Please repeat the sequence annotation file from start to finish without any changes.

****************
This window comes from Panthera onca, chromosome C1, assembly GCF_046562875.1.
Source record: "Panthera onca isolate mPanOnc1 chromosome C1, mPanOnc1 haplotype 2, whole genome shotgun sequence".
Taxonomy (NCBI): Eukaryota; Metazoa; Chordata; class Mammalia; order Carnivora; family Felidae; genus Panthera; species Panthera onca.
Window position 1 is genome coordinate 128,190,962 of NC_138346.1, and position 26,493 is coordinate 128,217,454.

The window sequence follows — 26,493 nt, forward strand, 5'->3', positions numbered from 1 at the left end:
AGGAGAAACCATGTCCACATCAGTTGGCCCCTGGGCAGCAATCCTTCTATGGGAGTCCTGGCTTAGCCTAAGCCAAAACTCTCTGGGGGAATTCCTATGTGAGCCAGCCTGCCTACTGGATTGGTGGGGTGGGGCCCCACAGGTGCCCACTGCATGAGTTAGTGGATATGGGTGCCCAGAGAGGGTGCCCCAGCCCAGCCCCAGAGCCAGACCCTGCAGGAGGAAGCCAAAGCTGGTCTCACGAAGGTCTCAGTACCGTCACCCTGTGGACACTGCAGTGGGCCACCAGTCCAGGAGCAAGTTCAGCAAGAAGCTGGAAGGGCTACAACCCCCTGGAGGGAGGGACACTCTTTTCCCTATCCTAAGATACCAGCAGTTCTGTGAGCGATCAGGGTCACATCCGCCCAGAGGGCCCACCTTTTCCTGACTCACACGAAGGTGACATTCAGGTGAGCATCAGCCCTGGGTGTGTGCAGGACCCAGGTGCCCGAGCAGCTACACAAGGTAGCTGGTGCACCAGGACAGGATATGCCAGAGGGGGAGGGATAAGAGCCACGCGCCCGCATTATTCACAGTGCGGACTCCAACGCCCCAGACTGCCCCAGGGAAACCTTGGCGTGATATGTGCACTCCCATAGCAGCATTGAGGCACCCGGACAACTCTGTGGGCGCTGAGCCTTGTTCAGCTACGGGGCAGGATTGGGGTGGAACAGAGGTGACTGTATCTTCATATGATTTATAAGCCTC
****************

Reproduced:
This window comes from Panthera onca, chromosome C1, assembly GCF_046562875.1.
Source record: "Panthera onca isolate mPanOnc1 chromosome C1, mPanOnc1 haplotype 2, whole genome shotgun sequence".
Taxonomy (NCBI): Eukaryota; Metazoa; Chordata; class Mammalia; order Carnivora; family Felidae; genus Panthera; species Panthera onca.
Window position 1 is genome coordinate 128,190,962 of NC_138346.1, and position 26,493 is coordinate 128,217,454.

The window sequence follows — 26,493 nt, forward strand, 5'->3', positions numbered from 1 at the left end:
AGGAGAAACCATGTCCACATCAGTTGGCCCCTGGGCAGCAATCCTTCTATGGGAGTCCTGGCTTAGCCTAAGCCAAAACTCTCTGGGGGAATTCCTATGTGAGCCAGCCTGCCTACTGGATTGGTGGGGTGGGGCCCCACAGGTGCCCACTGCATGAGTTAGTGGATATGGGTGCCCAGAGAGGGTGCCCCAGCCCAGCCCCAGAGCCAGACCCTGCAGGAGGAAGCCAAAGCTGGTCTCACGAAGGTCTCAGTACCGTCACCCTGTGGACACTGCAGTGGGCCACCAGTCCAGGAGCAAGTTCAGCAAGAAGCTGGAAGGGCTACAACCCCCTGGAGGGAGGGACACTCTTTTCCCTATCCTAAGATACCAGCAGTTCTGTGAGCGATCAGGGTCACATCCGCCCAGAGGGCCCACCTTTTCCTGACTCACACGAAGGTGACATTCAGGTGAGCATCAGCCCTGGGTGTGTGCAGGACCCAGGTGCCCGAGCAGCTACACAAGGTAGCTGGTGCACCAGGACAGGATATGCCAGAGGGGGAGGGATAAGAGCCACGCGCCCGCATTATTCACAGTGCGGACTCCAACGCCCCAGACTGCCCCAGGGAAACCTTGGCGTGATATGTGCACTCCCATAGCAGCATTGAGGCACCCGGACAACTCTGTGGGCGCTGAGCCTTGTTCAGCTACGGGGCAGGATTGGGGTGGAACAGAGGTGACTGTATCTTCATATGATTTATAAGCCTC